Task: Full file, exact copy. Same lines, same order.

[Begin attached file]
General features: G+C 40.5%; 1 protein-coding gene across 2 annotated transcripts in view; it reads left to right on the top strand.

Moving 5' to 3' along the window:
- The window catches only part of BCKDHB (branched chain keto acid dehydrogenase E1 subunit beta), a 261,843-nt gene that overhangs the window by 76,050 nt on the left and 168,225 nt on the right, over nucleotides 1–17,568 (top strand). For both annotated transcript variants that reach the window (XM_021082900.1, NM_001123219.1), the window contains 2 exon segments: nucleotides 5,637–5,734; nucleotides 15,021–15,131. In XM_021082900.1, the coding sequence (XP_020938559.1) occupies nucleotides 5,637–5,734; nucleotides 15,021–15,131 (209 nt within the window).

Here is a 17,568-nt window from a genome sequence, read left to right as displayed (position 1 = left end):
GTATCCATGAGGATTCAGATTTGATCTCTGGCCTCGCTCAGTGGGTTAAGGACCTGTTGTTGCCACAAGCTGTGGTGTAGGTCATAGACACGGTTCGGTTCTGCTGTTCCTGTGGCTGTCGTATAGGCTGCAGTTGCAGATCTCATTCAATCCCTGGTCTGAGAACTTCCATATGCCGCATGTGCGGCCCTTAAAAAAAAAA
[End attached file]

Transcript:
General features: G+C 40.5%; 1 protein-coding gene across 2 annotated transcripts in view; it reads left to right on the top strand.

Moving 5' to 3' along the window:
- The window catches only part of BCKDHB (branched chain keto acid dehydrogenase E1 subunit beta), a 261,843-nt gene that overhangs the window by 76,050 nt on the left and 168,225 nt on the right, over nucleotides 1–17,568 (top strand). For both annotated transcript variants that reach the window (XM_021082900.1, NM_001123219.1), the window contains 2 exon segments: nucleotides 5,637–5,734; nucleotides 15,021–15,131. In XM_021082900.1, the coding sequence (XP_020938559.1) occupies nucleotides 5,637–5,734; nucleotides 15,021–15,131 (209 nt within the window).

Here is a 17,568-nt window from a genome sequence, read left to right as displayed (position 1 = left end):
GTATCCATGAGGATTCAGATTTGATCTCTGGCCTCGCTCAGTGGGTTAAGGACCTGTTGTTGCCACAAGCTGTGGTGTAGGTCATAGACACGGTTCGGTTCTGCTGTTCCTGTGGCTGTCGTATAGGCTGCAGTTGCAGATCTCATTCAATCCCTGGTCTGAGAACTTCCATATGCCGCATGTGCGGCCCTTAAAAAAAAAA